When You Steal the Land, You Steal the Stories
AbstractWhile considering various interactions between European colonizers and the Indigenous peoples of what is now North America, an important theme emerged for me – when you steal the land, you steal the stories. In my Western understanding of the world, stories are purely metaphysical, something that can be passed around but never quite pinned down. In many Indigenous worldviews, this is not the case. Land and stories are linked in such a way that it is impossible to strip a people of one and not both. The process of colonization often ignores this deeper value of land, preferring to view it as nothing but a source of material wealth. This commodification of land and natural materials leads to the simultaneous appropriation of the land itself and the stories contained within it. Using the framework of Lee Maracle‘s definition of appropriation, I will discuss two instances of the theft of Indigenous lands and stories – in the Canadian North as well as in my hometown of Vancouver.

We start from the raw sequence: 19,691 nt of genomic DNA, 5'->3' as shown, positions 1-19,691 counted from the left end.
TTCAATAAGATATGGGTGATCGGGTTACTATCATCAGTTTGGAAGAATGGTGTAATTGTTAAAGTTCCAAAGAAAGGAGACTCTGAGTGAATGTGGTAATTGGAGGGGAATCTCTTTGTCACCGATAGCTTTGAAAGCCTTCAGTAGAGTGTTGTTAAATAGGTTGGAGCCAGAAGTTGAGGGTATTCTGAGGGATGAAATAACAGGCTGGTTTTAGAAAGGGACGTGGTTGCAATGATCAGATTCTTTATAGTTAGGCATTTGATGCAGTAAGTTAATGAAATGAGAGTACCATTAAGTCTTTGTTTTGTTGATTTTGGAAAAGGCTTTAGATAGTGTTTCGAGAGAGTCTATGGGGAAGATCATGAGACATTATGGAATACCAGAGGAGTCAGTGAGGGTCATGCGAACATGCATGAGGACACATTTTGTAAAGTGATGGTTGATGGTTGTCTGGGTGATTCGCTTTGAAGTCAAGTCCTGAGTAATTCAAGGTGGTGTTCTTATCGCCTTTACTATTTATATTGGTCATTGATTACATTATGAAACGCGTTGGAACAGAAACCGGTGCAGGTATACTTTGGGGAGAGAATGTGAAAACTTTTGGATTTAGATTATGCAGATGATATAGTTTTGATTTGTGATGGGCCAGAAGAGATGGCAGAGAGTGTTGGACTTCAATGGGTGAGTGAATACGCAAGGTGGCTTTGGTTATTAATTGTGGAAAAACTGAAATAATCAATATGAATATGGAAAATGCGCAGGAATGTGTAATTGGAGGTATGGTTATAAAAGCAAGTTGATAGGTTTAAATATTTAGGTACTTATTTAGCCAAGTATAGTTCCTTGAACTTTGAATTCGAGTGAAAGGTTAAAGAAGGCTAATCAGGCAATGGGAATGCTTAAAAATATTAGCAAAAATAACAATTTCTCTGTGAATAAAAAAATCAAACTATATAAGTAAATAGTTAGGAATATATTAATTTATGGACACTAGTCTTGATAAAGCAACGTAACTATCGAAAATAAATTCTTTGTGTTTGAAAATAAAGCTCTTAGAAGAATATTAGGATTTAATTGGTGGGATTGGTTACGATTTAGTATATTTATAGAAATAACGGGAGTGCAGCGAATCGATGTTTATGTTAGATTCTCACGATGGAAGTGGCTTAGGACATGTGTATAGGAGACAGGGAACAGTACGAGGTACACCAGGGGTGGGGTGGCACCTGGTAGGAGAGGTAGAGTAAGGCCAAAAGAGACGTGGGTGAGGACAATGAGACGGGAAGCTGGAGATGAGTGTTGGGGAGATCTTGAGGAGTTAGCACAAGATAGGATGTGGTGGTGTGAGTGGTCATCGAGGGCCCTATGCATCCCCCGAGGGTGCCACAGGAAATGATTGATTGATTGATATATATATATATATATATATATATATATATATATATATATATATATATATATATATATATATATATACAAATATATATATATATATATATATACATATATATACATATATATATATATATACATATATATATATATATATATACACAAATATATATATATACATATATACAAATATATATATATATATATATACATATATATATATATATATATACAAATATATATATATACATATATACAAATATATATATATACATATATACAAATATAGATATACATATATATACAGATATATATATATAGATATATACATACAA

How to Cite
Copyright (c) 2022 Sadie Quinn
This work is licensed under a Creative Commons Attribution-NonCommercial 4.0 International License.
Works in Anti-Colonial Science: A course Journal are governed by the Creative Commons Attribution-NonCommercial 4.0 International(CC BY-NC 4.0) license. Copyrights are held by the authors.
You are free to:
- Share — copy and redistribute the material in any medium or format
- Adapt — remix, transform, and build upon the material